Summary
The Democrats need to be more careful who they select as their nominee. I, along as many voters, was skeptical about Hillary Clinton because of her past controversies. Just because a woman is running for office does not guarantee victory with Democratic voters of women, minorities, and young voters. John McCain learned this the hard way in 2008 when he picked Sarah Palin as his running mate. While Hillary Clinton is no boob like Sarah Palin, Hillary does have weaknesses and controversies.

If Bernie Sanders was running, I'm sure it would have been an easy victory for Bernie. Time to fire DNC chairwoman Debbie Wasserman-Shultz and get rid of the failed superdelegate system of the Democratic nominating process.

P.S. This is only the first of my 2016 election analysis. There is more to come over the next several days.

2 Comments:

  • Seriously dude, you are a total moron AND a loser.

    Sailer'a strategy was exactly correct in pointing out that a Republican would need to win more White votes to win the electoral college, specifically white votes in the given states in contention.

    Although Trump did not win more White votes in total, he won over White votes in the exact areas where Sailer argued the Republicans needed them, and he lost White votes in places he didn't need them (such as Texas).

    By Blogger Unknown, at 8:59 AM  

  • You're the real idiot, loser. In 2012, Romney did better than Trump with the white vote. Romney won 59% of the white voters, who made up 72% of all voters. Romney was soundly defeated in the popular vote (47% to 51%) and electoral vote (206 to 332) to Obama.

    In 2016, Trump won 58% of the white voters, who declined to made up 70% of all voters. Though Trump lost the popular vote, he narrowly won enough votes across several battleground states to win the electoral college. Yes, trump did campaign smart and vigorously, but it was Hillary's failures (which I wrote about) that cost her the election.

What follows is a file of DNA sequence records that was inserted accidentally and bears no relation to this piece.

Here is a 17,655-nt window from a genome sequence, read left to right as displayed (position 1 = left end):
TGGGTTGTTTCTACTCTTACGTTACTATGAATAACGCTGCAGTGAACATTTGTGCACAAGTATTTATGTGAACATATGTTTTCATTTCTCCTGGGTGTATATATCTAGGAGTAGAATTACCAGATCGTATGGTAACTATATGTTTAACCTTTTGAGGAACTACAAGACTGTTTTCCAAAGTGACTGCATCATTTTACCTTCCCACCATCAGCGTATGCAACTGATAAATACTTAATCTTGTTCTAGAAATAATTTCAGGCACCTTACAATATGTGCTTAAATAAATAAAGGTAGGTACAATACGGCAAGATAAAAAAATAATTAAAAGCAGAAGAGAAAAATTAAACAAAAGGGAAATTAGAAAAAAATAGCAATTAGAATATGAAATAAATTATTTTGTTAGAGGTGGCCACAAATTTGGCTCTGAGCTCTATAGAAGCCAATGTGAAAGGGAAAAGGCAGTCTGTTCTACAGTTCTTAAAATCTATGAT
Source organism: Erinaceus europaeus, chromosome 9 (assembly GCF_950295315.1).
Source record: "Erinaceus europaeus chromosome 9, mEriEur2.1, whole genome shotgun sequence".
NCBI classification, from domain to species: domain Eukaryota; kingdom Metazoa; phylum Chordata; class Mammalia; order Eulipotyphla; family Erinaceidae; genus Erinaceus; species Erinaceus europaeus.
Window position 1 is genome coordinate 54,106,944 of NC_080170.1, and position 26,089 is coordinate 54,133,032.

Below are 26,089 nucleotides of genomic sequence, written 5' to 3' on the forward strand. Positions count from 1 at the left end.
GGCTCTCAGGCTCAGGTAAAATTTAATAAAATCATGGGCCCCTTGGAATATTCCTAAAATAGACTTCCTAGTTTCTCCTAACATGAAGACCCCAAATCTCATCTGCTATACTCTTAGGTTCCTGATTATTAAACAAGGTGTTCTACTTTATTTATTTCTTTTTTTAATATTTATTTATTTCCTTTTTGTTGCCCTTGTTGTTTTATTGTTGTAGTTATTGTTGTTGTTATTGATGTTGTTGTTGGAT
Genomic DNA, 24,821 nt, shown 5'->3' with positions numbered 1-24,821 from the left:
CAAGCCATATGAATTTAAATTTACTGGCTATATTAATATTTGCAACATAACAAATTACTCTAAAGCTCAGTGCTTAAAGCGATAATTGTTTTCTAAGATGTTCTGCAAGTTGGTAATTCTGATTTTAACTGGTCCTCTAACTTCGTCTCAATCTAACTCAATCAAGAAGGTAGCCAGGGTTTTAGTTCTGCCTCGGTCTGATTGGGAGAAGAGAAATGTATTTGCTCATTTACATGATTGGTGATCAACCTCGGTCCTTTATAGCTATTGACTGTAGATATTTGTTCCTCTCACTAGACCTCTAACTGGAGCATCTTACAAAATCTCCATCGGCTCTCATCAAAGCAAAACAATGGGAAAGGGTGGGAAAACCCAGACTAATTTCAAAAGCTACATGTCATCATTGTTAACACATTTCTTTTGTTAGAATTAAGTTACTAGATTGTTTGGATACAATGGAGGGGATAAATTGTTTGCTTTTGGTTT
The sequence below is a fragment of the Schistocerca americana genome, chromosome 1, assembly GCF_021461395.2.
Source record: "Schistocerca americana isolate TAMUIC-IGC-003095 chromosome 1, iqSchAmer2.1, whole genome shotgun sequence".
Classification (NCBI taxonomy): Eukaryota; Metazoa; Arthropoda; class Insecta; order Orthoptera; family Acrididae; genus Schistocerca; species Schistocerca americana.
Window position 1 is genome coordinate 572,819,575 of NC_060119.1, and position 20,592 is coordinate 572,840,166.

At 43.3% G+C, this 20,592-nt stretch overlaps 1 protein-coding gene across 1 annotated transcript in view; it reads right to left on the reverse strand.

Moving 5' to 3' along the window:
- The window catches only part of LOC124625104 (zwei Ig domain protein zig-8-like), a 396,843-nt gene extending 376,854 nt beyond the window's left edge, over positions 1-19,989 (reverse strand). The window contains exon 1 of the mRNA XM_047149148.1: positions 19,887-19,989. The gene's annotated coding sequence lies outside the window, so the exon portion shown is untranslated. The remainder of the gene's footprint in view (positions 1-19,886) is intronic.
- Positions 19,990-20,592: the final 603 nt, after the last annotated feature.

First, Hillary failed to reach out to the minority voters, which is against the Sailer strategy. If Hillary successfully abandoned the Sailer strategy and reached out to minority voters in the battleground states (not as much as Obama, but on average, like 90% black voters and 67% Latino voters), she would have won. Remember, Hillary was below average with minority voters (88% black voters and 65% Latino voters).

    Second, Hillary was a bad campaigner, which I pointed out several times. I also pointed out that Hillary was not the right choice to be the Democratic candidate because of her health problems. She hardly made any campaign rallies, if any, compared to Trump's diligent campaign rallies (up to 3 a day). If Hillary were healthy (like 12 years younger) and campaigned and reached out well, she could have not only won more minority voters, but several tens of thousands of white voters in battleground states to easily win the election.

    It was not Trump's policy of reaching out to white voters that led him to victory. It was Hillary's failure to reach out to minority voters, and failure to campaign and outreach effectively in battleground states that caused her to lose, and hand Trump a victory.

    By Blogger sailerfraud, at 7:39 PM